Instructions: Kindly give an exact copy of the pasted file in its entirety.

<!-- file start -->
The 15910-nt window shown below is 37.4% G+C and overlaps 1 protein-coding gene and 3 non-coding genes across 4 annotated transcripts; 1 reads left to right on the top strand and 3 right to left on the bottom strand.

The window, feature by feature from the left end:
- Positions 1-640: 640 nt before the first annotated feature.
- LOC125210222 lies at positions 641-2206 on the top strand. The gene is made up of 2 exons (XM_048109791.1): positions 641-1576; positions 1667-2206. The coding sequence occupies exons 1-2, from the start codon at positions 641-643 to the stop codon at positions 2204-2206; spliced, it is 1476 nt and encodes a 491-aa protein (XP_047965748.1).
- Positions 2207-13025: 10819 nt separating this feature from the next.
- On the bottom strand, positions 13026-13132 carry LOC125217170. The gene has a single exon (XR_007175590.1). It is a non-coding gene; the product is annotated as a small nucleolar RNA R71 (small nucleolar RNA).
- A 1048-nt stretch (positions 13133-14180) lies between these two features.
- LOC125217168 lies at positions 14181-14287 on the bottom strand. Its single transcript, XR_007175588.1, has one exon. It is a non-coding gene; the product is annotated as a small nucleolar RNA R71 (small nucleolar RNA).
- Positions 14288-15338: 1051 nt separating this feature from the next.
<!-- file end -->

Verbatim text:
The 15910-nt window shown below is 37.4% G+C and overlaps 1 protein-coding gene and 3 non-coding genes across 4 annotated transcripts; 1 reads left to right on the top strand and 3 right to left on the bottom strand.

The window, feature by feature from the left end:
- Positions 1-640: 640 nt before the first annotated feature.
- LOC125210222 lies at positions 641-2206 on the top strand. The gene is made up of 2 exons (XM_048109791.1): positions 641-1576; positions 1667-2206. The coding sequence occupies exons 1-2, from the start codon at positions 641-643 to the stop codon at positions 2204-2206; spliced, it is 1476 nt and encodes a 491-aa protein (XP_047965748.1).
- Positions 2207-13025: 10819 nt separating this feature from the next.
- On the bottom strand, positions 13026-13132 carry LOC125217170. The gene has a single exon (XR_007175590.1). It is a non-coding gene; the product is annotated as a small nucleolar RNA R71 (small nucleolar RNA).
- A 1048-nt stretch (positions 13133-14180) lies between these two features.
- LOC125217168 lies at positions 14181-14287 on the bottom strand. Its single transcript, XR_007175588.1, has one exon. It is a non-coding gene; the product is annotated as a small nucleolar RNA R71 (small nucleolar RNA).
- Positions 14288-15338: 1051 nt separating this feature from the next.